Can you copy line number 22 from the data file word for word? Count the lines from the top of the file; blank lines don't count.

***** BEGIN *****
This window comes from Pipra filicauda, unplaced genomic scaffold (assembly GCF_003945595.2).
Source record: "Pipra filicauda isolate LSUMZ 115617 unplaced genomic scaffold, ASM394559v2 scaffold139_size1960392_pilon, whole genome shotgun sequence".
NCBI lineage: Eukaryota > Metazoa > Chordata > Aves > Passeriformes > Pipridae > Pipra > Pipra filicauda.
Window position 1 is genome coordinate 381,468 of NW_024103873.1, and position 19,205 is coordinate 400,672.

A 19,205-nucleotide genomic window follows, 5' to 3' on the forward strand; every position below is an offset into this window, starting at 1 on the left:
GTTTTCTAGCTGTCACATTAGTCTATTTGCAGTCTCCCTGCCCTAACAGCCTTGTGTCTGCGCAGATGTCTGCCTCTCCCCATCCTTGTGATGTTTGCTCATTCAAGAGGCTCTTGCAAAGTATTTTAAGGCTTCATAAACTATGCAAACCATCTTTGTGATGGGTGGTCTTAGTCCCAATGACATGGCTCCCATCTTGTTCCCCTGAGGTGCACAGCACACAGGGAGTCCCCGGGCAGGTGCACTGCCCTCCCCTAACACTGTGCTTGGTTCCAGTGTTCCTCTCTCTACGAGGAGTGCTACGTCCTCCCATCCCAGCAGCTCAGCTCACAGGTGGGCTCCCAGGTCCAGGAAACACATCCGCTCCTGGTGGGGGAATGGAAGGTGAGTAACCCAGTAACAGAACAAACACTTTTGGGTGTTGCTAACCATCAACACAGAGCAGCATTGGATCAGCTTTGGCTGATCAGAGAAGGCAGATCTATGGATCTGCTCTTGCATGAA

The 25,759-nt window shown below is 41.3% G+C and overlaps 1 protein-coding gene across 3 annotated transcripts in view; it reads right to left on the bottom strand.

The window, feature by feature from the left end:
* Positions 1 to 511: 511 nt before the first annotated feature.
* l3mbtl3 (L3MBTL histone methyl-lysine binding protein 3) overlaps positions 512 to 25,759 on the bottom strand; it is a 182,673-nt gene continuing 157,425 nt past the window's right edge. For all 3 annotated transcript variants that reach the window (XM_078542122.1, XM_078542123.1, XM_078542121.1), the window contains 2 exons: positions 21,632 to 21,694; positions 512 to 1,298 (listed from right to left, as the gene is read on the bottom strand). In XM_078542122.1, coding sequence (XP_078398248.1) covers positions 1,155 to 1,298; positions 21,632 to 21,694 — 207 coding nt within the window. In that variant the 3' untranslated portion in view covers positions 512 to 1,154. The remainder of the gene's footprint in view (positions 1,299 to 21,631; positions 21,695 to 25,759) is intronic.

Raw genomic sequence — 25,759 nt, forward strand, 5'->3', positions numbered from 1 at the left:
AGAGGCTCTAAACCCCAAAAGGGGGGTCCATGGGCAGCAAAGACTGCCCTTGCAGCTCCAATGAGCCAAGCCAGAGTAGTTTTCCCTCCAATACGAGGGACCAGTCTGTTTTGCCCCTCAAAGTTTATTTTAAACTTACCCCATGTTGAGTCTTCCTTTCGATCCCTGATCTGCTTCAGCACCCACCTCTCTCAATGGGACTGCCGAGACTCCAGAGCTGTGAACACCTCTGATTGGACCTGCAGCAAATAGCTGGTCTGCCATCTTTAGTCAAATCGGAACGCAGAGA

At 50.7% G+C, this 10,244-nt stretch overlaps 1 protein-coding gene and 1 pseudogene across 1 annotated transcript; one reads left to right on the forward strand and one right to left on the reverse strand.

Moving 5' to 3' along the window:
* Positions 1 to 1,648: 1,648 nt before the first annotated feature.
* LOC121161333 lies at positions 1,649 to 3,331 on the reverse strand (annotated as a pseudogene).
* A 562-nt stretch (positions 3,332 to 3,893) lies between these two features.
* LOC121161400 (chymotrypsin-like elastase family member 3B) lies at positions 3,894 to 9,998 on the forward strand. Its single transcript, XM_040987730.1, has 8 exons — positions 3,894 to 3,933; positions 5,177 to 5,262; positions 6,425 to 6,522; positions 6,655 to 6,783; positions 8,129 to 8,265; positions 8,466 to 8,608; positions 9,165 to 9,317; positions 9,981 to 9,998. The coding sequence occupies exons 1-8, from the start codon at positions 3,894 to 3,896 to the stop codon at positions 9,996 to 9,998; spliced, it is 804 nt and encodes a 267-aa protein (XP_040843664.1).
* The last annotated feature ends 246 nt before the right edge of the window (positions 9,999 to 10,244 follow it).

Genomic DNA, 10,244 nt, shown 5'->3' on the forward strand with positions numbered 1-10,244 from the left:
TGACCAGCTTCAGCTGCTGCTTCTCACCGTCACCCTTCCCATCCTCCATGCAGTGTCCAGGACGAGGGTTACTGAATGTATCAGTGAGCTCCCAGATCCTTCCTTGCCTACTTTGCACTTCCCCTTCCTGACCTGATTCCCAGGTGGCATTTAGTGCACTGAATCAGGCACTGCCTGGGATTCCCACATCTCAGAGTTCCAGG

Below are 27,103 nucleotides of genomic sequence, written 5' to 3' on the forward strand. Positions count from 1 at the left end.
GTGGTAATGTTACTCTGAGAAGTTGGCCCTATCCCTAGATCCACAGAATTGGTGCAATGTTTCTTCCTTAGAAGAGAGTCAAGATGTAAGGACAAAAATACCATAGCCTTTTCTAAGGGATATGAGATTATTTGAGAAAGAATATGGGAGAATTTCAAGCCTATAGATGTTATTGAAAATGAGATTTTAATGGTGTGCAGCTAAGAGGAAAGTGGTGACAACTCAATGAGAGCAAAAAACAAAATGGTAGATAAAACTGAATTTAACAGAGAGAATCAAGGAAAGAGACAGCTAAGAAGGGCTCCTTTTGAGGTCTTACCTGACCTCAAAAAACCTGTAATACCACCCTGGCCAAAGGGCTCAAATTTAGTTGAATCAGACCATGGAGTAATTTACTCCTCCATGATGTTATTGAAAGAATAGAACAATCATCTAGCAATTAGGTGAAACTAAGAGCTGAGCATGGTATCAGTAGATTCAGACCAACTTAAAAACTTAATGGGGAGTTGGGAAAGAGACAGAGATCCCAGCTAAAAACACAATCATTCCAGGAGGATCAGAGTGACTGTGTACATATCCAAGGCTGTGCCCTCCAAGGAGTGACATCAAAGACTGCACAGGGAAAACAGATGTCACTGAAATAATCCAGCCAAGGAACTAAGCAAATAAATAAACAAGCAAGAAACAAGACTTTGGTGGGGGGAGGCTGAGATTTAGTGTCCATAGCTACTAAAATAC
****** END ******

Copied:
Below are 27,103 nucleotides of genomic sequence, written 5' to 3' on the forward strand. Positions count from 1 at the left end.